Tips To Overcome Discomfort During An Exam

There Are Several Ways To Lessen Your Pain And Fear During An Exam

Having anxiety or fear about pain or discomfort during a test or a procedure is common. People living with inflammatory bowel disease (IBD) will undergo a variety of tests during the management of their disease. In particular, tests such as a digital rectal exam or a sigmoidoscopy, which are typically done without sedation, can bring on a significant amount of anxiety. Not only is there a worry about potential discomfort, but there can also be a concern about embarrassment.

These concerns are completely valid, and while hearing first-hand accounts of others who have had the tests before may help allay some of the worry, more help might also be needed. A way to channel your thoughts so that you're not as focused on the discomfort. There are a few techniques that you can employ to help yourself through a procedure that you have been dreading.

1
Be Upfront With Your Healthcare Providers

Nervous female patient behind doctor
Lilli Day/E+/Getty Images

It's true, your doctors have heard it all. If you ask them, they might even tell you some of the funnier stories about the things that they've heard or seen. They know that patients feel anxiety and stress about an appointment, and especially about procedures. But they won't know exactly how you, individual patient, feel unless you tell them. They're not going to poke and prod you anymore than necessary, but if you need help getting through an exam or a procedure let them know. You can discuss together the steps that can be taken to help you feel most comfortable.​​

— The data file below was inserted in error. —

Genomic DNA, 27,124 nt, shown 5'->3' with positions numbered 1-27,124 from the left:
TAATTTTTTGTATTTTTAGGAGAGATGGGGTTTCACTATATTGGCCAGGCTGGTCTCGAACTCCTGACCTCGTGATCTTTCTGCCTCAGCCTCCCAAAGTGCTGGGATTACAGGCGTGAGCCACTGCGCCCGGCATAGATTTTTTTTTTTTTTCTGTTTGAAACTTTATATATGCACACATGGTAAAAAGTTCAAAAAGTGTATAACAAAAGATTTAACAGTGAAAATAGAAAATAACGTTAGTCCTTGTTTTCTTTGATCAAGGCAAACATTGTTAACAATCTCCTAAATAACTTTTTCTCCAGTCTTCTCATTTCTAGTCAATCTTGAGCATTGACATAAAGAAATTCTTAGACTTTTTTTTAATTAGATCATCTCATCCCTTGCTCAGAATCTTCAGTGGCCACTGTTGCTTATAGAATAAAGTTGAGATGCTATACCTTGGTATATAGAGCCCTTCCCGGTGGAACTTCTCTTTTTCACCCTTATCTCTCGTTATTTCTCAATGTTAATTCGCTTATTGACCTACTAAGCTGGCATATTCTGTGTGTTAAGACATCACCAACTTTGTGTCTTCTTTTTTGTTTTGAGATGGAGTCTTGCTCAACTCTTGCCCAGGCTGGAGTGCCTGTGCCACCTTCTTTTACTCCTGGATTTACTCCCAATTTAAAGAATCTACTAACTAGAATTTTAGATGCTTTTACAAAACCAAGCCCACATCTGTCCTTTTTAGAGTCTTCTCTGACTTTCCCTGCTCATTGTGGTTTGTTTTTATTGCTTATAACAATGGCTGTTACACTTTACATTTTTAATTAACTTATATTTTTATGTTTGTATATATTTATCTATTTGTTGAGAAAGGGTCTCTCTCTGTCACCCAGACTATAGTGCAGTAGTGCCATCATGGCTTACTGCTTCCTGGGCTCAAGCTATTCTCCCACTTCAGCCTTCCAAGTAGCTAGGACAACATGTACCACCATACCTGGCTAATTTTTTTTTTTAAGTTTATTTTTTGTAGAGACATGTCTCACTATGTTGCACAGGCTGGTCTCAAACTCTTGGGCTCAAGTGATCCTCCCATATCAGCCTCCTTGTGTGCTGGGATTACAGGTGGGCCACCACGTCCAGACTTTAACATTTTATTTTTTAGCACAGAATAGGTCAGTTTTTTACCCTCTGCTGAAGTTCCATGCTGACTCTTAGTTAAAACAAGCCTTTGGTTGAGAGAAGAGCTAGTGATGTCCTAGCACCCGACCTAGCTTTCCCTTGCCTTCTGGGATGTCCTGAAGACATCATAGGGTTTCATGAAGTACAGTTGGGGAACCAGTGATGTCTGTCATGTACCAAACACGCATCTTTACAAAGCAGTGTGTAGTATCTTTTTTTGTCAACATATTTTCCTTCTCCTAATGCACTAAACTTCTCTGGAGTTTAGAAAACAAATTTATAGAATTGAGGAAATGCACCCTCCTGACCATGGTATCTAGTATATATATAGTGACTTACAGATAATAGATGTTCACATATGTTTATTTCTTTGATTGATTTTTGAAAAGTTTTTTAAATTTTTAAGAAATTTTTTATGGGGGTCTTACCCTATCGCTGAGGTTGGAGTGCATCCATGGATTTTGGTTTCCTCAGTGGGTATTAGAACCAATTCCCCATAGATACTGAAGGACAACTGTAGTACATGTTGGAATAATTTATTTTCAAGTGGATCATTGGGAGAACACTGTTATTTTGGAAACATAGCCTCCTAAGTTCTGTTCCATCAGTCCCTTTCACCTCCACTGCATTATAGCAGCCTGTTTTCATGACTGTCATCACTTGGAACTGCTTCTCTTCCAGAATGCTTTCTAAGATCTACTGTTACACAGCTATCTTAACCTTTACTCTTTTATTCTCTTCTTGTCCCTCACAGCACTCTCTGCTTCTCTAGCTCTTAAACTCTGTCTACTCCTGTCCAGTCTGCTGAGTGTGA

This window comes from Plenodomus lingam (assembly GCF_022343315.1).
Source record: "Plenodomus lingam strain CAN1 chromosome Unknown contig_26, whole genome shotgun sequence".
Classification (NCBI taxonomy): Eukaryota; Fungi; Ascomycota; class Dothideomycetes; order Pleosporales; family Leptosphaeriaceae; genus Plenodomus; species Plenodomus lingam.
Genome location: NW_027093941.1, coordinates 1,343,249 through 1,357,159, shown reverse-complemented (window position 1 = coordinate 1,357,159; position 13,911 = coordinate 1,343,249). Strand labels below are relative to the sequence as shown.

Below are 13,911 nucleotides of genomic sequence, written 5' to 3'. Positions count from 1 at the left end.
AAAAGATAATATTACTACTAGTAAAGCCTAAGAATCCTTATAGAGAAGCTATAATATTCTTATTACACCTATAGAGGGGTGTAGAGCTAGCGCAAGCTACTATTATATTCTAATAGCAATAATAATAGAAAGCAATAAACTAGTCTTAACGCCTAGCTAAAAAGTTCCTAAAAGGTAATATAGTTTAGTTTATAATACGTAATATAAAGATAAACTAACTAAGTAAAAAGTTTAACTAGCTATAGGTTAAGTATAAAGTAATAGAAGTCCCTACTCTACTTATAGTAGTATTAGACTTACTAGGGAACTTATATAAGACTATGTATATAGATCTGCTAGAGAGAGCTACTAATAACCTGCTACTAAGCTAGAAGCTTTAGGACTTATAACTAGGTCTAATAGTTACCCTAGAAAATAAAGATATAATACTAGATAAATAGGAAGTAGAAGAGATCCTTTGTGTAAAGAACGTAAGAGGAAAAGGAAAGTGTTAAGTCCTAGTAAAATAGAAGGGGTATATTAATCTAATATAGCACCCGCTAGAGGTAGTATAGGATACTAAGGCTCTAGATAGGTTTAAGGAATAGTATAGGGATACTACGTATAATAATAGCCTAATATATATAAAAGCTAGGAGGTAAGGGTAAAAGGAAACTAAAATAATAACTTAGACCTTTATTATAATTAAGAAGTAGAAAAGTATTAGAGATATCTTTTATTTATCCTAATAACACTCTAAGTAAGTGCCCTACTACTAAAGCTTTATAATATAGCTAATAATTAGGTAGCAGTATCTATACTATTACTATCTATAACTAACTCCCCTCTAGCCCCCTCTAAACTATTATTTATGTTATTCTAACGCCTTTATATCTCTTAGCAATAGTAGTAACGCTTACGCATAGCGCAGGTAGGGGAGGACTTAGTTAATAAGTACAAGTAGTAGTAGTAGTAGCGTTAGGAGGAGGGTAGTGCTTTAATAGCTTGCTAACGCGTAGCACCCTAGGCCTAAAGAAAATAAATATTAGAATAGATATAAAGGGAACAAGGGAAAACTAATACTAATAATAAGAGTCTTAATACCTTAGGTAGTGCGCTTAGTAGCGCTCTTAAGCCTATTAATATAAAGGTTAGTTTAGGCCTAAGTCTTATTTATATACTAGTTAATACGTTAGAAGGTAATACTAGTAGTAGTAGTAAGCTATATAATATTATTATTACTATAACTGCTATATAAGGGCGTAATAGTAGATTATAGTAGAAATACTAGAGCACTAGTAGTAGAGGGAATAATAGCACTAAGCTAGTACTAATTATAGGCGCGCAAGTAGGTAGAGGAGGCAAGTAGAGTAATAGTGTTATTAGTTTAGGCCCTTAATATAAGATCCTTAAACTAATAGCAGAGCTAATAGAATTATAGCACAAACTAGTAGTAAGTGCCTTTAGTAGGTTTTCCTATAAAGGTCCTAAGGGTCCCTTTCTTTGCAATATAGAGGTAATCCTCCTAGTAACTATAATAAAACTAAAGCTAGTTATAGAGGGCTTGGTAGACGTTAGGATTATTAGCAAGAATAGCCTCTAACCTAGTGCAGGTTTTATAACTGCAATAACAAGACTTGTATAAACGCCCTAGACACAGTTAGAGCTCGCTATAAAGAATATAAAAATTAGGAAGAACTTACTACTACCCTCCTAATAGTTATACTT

2
Use A Focal Point

Greece, Greek komboloi beads with tassels, close-up
Greek komboloi beads are "worry beads" that some people use as a focal point in order to cope with pain or discomfort. Image © Helena Smith / Getty Images

One technique to try is focusing on a point in the room, or something that you bring with you. If you bring a focal point, check with your healthcare provider that it's something that will be allowed in the treatment or procedure room. Some ideas for things that can serve as focal points are worry beads,  a stuffed animal, or even a picture of a loved one. The point is to have something that you can use to take yourself out of your worry, your embarrassment, or your discomfort.​​ 

3
Use Breathing Techniques

Woman Breathing
Of course you know how to breathe, but are you doing it to effectively relieve stress?. Image © PhotoAlto/Frederic Cirou / Getty

Breathing techniques can help you focus and relieve your stress. The simplest breathing technique is to breathe in through your nose and out through your mouth. If you concentrate on breathing in this manner, steadily and deeply, it will help you relax your entire body during the procedure. There are several other breathing techniques that you can try, and you can keep going until you find the one that helps you best.

  • Abdominal Breathing

 

4
Meditation

Close up of woman practicing mudra meditation
Meditation can help some people because focusing on nothing may help in forgetting about discomfort. Hero Images / Getty Images

If you've never meditated before, the day of your doctor's appointment is not going to be the optimum time to start. For meditation to work well, it takes time to practice and hone the technique that will work best for you. But that doesn't mean you can't try! If your appointment is tomorrow, don't worry, you can use all the tips above, but when you get home, make a plan to start practicing meditation on a regular basis. You will then be prepared for the next time you need some stress relief. 

5
Muscle Relaxation

Yoga student in savasana
Relaxing your muscles can help you during a physical exam. Image © Helen King / Getty Images

Muscle relaxation will be helpful when it is necessary for you to avoid tensing up. This is true for many physical exams, especially vaginal and rectal exams. Tensing your muscles may increase your perception of pain, so learning how to relax your body can be an effective coping technique. You don't necessarily need any formal training to relax your muscles, but it can take time and practice to learn how to target certain muscle groups.

 

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